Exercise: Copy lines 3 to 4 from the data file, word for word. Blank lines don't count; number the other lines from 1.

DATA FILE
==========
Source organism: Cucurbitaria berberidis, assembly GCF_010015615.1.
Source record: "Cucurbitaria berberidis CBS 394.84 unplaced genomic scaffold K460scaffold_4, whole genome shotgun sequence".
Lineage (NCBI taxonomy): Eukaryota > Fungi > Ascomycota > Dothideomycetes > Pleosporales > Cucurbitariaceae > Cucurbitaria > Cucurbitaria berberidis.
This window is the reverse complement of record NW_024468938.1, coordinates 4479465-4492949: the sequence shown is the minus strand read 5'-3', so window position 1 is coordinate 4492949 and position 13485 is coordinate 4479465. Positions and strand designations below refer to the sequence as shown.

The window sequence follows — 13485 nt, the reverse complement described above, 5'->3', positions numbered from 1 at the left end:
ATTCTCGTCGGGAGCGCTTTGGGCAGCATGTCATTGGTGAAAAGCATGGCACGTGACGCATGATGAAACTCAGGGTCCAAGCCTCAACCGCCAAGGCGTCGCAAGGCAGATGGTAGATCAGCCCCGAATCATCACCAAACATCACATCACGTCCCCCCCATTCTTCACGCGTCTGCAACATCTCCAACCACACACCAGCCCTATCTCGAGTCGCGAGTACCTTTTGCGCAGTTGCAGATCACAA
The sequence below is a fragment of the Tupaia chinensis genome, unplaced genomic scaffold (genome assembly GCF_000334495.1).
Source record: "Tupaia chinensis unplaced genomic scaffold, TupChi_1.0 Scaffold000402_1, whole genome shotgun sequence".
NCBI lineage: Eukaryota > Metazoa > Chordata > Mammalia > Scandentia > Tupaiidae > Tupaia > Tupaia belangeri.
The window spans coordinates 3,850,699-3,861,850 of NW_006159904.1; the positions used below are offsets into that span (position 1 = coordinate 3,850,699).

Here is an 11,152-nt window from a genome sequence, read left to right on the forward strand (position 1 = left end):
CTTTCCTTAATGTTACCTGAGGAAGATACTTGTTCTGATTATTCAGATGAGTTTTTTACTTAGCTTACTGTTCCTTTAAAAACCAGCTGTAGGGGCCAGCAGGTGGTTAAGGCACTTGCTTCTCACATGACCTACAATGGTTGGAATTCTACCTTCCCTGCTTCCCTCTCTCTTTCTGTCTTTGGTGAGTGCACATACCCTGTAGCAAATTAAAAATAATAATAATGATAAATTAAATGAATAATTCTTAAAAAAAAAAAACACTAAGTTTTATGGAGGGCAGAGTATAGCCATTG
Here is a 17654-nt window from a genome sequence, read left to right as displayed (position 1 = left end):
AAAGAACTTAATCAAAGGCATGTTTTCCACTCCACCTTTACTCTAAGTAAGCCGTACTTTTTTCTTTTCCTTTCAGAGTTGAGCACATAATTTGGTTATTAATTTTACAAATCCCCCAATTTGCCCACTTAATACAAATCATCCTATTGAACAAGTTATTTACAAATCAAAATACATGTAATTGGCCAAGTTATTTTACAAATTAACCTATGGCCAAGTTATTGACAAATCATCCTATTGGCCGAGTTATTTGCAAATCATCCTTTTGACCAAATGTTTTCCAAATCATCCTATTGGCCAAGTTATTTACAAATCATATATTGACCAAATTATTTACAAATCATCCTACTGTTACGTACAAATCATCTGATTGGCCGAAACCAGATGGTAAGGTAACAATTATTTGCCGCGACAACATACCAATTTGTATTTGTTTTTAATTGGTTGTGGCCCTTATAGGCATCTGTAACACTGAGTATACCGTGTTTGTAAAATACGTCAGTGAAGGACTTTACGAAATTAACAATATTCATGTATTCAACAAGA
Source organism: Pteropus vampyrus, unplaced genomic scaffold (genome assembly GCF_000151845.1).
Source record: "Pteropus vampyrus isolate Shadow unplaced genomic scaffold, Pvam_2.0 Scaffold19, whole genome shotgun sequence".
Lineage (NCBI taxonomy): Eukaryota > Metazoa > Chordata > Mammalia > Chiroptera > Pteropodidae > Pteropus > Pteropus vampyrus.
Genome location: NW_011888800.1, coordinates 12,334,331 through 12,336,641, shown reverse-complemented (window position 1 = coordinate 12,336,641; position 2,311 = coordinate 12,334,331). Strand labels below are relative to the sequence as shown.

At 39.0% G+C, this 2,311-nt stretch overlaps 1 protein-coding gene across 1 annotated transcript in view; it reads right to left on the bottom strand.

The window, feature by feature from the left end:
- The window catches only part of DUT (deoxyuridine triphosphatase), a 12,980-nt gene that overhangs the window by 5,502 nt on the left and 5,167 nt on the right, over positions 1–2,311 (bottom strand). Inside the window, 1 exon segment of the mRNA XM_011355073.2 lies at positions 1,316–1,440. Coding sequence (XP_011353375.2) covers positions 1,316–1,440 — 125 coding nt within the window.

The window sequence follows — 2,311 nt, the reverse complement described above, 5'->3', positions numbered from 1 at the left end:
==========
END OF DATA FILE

Lineage (NCBI taxonomy): Eukaryota > Fungi > Ascomycota > Dothideomycetes > Pleosporales > Cucurbitariaceae > Cucurbitaria > Cucurbitaria berberidis.
This window is the reverse complement of record NW_024468938.1, coordinates 4479465-4492949: the sequence shown is the minus strand read 5'-3', so window position 1 is coordinate 4492949 and position 13485 is coordinate 4479465. Positions and strand designations below refer to the sequence as shown.